In a world where environmental awareness is becoming increasingly important for individuals, businesses, and mankind as a whole, it's always important to be looking for ways to re-use waste and cut carbon emissions. Biodiesel is a great way to do this. You're reusing waste oil and reducing your impact on the environment.

This Instructable will take you step-by-step through the process of making a BioDiesel processor. This type of Processor is called an appleseed processor. It uses an old (or new if you feel like dropping the money) water heater. The amount of fuel you can make will depend on the size tank you use. My first prototype uses a 10 gallon tank. Not too efficient if you plan on making large quantities, but great for figuring things out.

Before you do this project you should research the process and dangers involved in producing biodiesel at home.

Before you run out and buy $100+ worth of plumbing materials, I should say this: As biodiesel becomes more and more popular the resources available become more and more scarce, and people are starting to charge for things that used to be free, specifically Waste Vegetable Oil (WVO). I would suggest securing a source for WVO before you embark on this project.

There are many unspoken rules about gathering WVO from businesses, and I can talk about those in another instructable. For now just know that you CANNOT just take oil, for this you can get arrested and tried. You also need to be consistent (If you say you'll be there every Tuesday to pick up someone's oil and you show up on Wednesday half the time people will often give your oil to other people).

My instructable on how to use this processor can be found here.

Step 1: Do Some Research

Do some research. You can't read too much about biodiesel. I spent about a year researching before I built this and started making fuel.
A book that is a must read is Biodiesel Basics and Beyond: A Comprehensive Guide to Production and Use for the Home and Farm Much of the information you find on the internet (including this instructable, no doubt) is incomplete information. This book will give you the ins and outs of every step you need to take.

Be familiar with how the process works before you build a processor. If you understand how it's supposed to operate when it's finished, you will make fewer mistakes when you're building it.

Step 2: Plan

Plan, plan, and plan some more. You can't get too detailed in your planning. Map out every part you'll need, list the functions of every part, and estimate costs. Nothing would suck more than getting half way through and realizing you're out of money and you've just blown $130 on half a processor. We made the trip to Lowes about 9 times before we had everything we needed.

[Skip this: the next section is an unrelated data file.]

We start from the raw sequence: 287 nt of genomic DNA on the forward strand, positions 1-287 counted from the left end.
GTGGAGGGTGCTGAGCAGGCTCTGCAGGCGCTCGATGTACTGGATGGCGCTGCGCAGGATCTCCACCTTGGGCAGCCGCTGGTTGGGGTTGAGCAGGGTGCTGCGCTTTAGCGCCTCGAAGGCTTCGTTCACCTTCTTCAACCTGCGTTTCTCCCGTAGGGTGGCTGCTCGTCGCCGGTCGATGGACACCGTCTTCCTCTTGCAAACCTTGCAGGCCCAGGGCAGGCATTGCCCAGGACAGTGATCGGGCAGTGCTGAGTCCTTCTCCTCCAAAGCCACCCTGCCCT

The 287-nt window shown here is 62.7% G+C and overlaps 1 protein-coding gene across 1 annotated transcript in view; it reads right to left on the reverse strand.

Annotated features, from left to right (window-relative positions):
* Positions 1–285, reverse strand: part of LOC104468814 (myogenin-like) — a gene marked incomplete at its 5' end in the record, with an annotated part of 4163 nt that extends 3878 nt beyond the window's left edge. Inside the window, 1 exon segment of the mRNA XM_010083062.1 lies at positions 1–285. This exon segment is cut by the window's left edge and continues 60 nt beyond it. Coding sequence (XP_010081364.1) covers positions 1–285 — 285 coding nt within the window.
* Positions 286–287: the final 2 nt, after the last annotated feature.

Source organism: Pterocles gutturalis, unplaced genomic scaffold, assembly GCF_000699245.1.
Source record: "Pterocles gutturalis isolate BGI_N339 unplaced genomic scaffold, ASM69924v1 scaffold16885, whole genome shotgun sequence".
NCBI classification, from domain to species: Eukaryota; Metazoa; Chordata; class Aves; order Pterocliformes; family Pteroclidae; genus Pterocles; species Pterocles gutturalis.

Here's some pictures of our planning process, but only a fraction of it; we probably drew this diagram in a dozen ways a dozen times.
Tip: Black boards and white boards come in handy, like mine, when you;re trying to get a feel for what you need. Things erase easily and you get a larger diagram to concentrate on.

I will include some more detailed diagrams of what we did here soon.

Step 3: Aquire the Necessary Parts

You will need a water heater, a pump, and all the plumbing in between. I used a 10 gallon water heater and a 1" water pump from Northern Tool.
Be sure that the water heater does not leak and has a working heat element. The element is very very important since you will be heating the oil up prior to making the fuel. You will also want to keep it warm when it settles, in addition to when you remove the glycerin.

You will need about ten feet of 3/4" clear PVC flexible hose. (+hose clamps)
The plumbing materials I used were:

-3 tee Joints 3/4" x 3/4" x 3/4"
-2 3/4" Unions (these are so you can disconnect your pump without disassembling the whole thing.)
-2 1"-3/4" reducer couplings
-1 3/4" 90 degree elbow
-7 3/4" Ball valves
-11 3/4" x 1.5" male connectors
-1 3/4" x 2" male connector
-2 1" x 1.5" male connector
-4 3/4" to 3/4" Male adapters (Barb to MPT)
-2 to 3 lengths of 3/4" pipe (this depends on the size of tank you're using. Lows, the one by me anyways, will cut and thread piping for free. Measure twice, so you only have to pay once.)
-You will also need tape to seal each fitting.

You're going to need some way to secure your processor. We used some adjustable straps and some connectors. Certainly you can secure it however you like, but this best suited us since we plan on replacing the tank very shortly.

One other thing you'll need to get acquainted with are carboys. You can some good ones here. You need one with a cap that has a 3/4" female threaded port. This will make your methoxide mixing tank, so you will want it to be air tight.